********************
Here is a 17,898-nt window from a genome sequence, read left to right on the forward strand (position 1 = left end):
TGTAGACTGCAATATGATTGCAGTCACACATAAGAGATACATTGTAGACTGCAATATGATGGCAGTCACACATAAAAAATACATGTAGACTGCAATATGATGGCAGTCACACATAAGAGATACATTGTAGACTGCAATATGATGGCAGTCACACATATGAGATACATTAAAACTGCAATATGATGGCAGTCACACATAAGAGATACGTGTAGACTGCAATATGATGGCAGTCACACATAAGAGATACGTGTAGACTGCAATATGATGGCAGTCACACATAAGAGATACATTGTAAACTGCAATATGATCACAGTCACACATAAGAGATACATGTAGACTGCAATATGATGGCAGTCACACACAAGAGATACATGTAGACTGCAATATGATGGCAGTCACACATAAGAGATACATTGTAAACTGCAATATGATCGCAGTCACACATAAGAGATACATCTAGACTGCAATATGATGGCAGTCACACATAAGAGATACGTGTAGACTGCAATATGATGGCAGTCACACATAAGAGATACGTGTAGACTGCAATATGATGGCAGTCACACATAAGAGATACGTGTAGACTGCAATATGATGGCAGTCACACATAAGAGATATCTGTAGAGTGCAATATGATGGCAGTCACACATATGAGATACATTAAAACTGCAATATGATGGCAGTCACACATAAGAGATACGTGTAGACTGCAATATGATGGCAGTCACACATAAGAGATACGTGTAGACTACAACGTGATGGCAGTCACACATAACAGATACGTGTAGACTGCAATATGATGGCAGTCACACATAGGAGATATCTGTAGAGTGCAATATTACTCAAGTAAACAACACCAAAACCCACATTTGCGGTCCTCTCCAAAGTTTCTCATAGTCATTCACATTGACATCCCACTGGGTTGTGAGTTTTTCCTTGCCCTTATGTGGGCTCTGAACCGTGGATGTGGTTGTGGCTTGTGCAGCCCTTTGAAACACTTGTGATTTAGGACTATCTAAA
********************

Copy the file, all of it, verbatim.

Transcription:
Here is a 17,898-nt window from a genome sequence, read left to right on the forward strand (position 1 = left end):
TGTAGACTGCAATATGATTGCAGTCACACATAAGAGATACATTGTAGACTGCAATATGATGGCAGTCACACATAAAAAATACATGTAGACTGCAATATGATGGCAGTCACACATAAGAGATACATTGTAGACTGCAATATGATGGCAGTCACACATATGAGATACATTAAAACTGCAATATGATGGCAGTCACACATAAGAGATACGTGTAGACTGCAATATGATGGCAGTCACACATAAGAGATACGTGTAGACTGCAATATGATGGCAGTCACACATAAGAGATACATTGTAAACTGCAATATGATCACAGTCACACATAAGAGATACATGTAGACTGCAATATGATGGCAGTCACACACAAGAGATACATGTAGACTGCAATATGATGGCAGTCACACATAAGAGATACATTGTAAACTGCAATATGATCGCAGTCACACATAAGAGATACATCTAGACTGCAATATGATGGCAGTCACACATAAGAGATACGTGTAGACTGCAATATGATGGCAGTCACACATAAGAGATACGTGTAGACTGCAATATGATGGCAGTCACACATAAGAGATACGTGTAGACTGCAATATGATGGCAGTCACACATAAGAGATATCTGTAGAGTGCAATATGATGGCAGTCACACATATGAGATACATTAAAACTGCAATATGATGGCAGTCACACATAAGAGATACGTGTAGACTGCAATATGATGGCAGTCACACATAAGAGATACGTGTAGACTACAACGTGATGGCAGTCACACATAACAGATACGTGTAGACTGCAATATGATGGCAGTCACACATAGGAGATATCTGTAGAGTGCAATATTACTCAAGTAAACAACACCAAAACCCACATTTGCGGTCCTCTCCAAAGTTTCTCATAGTCATTCACATTGACATCCCACTGGGTTGTGAGTTTTTCCTTGCCCTTATGTGGGCTCTGAACCGTGGATGTGGTTGTGGCTTGTGCAGCCCTTTGAAACACTTGTGATTTAGGACTATCTAAA